Composed and recorded February 1995
Half-inch 16-track mixed to DAT
Engineered by Scott Collings
Photo: near Sunnybrook Park, spring 1994

“Uhuru” —or, as I like to joke, life before autotune—emerged spontaneously from my vocal explorations, and was my first notated choral piece. The text was chosen somewhat randomly, sometimes more for sound than meaning. Key words and phrases suggest a lament for something lost in a hidden past, and a prayer for the end of violence against Black bodies. There is also a comforting hint of the ever-present pop ballads of my childhood, offset by angular sonorities. Except for one brief moment of chromaticism, the music uses only the seven pitches of the diatonic scale in C major as spelled out in the opening row, employing a variety of symmetrical chord structures (lots of stacked fourths and fifths) and featuring a short canonic break.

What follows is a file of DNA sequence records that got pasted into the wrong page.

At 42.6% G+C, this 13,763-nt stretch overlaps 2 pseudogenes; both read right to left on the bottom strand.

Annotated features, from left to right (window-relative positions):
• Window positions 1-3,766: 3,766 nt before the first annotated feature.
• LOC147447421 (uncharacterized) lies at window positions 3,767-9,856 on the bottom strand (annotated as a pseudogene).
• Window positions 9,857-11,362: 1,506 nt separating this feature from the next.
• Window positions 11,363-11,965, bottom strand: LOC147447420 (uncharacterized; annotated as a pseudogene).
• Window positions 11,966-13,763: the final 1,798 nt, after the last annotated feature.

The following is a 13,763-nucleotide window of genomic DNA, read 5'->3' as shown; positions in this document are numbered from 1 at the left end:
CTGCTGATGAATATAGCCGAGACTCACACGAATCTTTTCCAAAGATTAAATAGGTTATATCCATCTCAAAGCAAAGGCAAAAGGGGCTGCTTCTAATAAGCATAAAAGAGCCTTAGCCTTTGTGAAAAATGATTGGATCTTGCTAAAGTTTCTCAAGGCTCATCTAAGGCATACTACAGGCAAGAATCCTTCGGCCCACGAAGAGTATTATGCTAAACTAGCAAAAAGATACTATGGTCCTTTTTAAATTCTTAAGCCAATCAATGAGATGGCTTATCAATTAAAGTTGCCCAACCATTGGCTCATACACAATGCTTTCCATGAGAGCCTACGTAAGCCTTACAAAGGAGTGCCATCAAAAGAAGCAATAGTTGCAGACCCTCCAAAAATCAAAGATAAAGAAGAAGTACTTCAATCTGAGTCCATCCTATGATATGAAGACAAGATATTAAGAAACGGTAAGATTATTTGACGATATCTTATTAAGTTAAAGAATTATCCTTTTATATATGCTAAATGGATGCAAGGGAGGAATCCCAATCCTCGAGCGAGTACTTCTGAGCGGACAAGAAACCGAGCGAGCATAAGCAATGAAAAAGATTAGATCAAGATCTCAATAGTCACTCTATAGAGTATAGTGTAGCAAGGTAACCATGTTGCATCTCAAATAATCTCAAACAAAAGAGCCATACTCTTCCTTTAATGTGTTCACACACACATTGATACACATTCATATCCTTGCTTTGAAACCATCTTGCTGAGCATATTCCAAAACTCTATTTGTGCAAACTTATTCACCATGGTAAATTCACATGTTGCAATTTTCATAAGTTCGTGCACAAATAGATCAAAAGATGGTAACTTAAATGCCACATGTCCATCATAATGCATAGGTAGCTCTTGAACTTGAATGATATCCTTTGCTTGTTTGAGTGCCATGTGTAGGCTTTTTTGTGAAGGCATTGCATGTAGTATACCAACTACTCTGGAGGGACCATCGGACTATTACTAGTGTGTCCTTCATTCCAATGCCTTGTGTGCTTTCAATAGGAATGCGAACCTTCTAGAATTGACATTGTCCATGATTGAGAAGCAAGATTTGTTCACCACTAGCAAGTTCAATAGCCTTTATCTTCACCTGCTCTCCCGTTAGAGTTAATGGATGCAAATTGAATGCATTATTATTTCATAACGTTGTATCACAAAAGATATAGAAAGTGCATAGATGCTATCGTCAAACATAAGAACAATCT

Composed November 1994, recorded February 1995
8 voices (sung by the composer, 2 per part), half-inch 16-track mixed to DAT
Engineered by Scott Collings
Photo: handwritten score excerpt, 1995

Music and composer’s notes copyright Bruce A. Russell 2020

Categories
Chamber Compositions Concert Percussion Performers Personal Piano Postclassical Toronto

Arraymusic Presents “The Music of Bruce A. Russell”

In two weeks, on Saturday, November 21st at 8 pm EST, the Array Ensemble will present the first ever live concert dedicated to my music, featuring all world premieres. It will be livestreamed from https://www.arraymusic.ca/brucerussell/ and tickets are by donation (or free). The performers are legends: Stephen Clarke and Wesley Shen on pianos, and Rick Sacks on percussion.